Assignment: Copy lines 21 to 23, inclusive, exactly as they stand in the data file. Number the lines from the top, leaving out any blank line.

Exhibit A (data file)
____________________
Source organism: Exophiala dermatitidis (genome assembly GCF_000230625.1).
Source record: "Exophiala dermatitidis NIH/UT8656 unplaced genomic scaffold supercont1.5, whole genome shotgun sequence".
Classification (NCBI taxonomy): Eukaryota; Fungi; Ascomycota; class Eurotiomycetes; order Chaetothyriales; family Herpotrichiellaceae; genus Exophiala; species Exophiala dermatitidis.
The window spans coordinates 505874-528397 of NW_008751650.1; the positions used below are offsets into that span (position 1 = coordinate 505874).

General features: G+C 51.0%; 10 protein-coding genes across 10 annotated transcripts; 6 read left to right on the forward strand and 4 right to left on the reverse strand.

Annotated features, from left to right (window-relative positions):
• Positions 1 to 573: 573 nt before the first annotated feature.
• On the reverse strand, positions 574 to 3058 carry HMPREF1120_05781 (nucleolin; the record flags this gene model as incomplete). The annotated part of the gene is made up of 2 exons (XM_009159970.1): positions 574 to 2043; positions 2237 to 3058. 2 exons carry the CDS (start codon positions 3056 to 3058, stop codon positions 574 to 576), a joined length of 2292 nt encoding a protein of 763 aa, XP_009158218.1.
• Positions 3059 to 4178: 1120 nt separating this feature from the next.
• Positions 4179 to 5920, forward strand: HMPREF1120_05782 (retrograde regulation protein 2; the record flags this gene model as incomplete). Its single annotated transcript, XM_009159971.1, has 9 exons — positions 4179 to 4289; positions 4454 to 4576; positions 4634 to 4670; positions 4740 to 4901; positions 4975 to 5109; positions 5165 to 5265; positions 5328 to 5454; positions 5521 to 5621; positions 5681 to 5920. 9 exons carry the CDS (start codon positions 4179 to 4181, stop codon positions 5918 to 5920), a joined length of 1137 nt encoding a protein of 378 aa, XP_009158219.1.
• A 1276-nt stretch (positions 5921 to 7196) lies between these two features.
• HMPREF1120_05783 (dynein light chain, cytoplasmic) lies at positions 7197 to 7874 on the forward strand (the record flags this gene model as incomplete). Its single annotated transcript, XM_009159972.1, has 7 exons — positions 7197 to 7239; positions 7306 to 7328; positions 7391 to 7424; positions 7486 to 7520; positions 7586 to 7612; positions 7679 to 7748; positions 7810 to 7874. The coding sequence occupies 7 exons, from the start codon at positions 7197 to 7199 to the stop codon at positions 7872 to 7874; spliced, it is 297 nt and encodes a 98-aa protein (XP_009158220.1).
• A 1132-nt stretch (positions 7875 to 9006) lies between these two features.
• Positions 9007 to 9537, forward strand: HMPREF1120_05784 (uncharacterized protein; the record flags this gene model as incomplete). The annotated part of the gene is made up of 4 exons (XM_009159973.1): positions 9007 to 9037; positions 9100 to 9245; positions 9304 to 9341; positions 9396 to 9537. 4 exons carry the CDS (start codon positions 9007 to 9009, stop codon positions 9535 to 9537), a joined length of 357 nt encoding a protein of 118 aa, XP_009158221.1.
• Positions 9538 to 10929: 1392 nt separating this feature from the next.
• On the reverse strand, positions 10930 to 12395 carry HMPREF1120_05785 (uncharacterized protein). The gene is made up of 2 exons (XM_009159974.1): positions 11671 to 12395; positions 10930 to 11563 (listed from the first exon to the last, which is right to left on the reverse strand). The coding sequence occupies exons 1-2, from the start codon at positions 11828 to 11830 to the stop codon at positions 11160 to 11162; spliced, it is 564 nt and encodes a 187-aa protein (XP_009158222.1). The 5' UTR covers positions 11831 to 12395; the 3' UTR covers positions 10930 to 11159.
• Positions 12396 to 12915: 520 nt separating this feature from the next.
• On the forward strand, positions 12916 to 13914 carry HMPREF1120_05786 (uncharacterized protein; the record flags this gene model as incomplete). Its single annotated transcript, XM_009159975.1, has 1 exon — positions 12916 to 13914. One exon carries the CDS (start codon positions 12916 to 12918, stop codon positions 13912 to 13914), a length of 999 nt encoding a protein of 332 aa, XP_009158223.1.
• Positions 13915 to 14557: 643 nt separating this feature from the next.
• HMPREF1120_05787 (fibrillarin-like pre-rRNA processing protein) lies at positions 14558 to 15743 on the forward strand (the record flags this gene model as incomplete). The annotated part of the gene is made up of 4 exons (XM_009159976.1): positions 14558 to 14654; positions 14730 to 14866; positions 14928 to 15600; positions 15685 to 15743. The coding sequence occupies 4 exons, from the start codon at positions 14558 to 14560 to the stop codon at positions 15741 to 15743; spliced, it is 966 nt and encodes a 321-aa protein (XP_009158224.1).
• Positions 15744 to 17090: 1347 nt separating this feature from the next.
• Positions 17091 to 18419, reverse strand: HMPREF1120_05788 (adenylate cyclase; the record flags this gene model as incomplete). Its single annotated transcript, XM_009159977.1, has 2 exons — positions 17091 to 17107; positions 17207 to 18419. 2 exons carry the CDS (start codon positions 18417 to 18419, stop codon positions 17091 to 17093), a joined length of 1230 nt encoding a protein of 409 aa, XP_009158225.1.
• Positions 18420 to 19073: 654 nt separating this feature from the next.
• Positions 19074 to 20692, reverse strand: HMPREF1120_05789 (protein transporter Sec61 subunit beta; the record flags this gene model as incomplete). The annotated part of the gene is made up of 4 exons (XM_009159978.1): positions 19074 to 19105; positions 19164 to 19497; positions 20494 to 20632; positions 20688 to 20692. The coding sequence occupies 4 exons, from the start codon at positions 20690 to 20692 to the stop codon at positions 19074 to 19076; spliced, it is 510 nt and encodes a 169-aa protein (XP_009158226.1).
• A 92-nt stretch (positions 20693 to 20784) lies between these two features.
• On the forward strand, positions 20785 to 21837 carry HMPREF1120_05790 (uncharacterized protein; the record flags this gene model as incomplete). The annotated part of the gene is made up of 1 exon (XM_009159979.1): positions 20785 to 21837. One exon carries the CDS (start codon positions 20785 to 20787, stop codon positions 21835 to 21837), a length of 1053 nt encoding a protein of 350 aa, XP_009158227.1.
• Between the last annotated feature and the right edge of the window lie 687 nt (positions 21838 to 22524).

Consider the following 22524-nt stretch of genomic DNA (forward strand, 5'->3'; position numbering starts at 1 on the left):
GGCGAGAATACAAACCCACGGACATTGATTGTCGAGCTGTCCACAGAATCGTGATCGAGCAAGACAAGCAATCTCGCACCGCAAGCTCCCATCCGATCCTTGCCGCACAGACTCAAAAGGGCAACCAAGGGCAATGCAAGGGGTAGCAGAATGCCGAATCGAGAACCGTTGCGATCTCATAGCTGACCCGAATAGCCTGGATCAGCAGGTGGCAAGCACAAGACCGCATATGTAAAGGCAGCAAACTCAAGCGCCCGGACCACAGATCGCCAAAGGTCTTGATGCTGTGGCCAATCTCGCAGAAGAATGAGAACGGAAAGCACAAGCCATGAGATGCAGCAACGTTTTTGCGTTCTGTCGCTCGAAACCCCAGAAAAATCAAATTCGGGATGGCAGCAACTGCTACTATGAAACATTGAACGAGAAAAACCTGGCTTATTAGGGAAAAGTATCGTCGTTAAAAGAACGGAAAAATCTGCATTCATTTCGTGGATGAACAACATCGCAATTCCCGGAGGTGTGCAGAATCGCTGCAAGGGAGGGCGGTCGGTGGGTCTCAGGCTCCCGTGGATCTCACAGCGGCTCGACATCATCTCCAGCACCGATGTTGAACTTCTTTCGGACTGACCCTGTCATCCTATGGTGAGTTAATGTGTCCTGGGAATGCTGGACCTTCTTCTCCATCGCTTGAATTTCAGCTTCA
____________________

• Positions 15744 to 17090: 1347 nt separating this feature from the next.
• Positions 17091 to 18419, reverse strand: HMPREF1120_05788 (adenylate cyclase; the record flags this gene model as incomplete). Its single annotated transcript, XM_009159977.1, has 2 exons — positions 17091 to 17107; positions 17207 to 18419. 2 exons carry the CDS (start codon positions 18417 to 18419, stop codon positions 17091 to 17093), a joined length of 1230 nt encoding a protein of 409 aa, XP_009158225.1.
• Positions 18420 to 19073: 654 nt separating this feature from the next.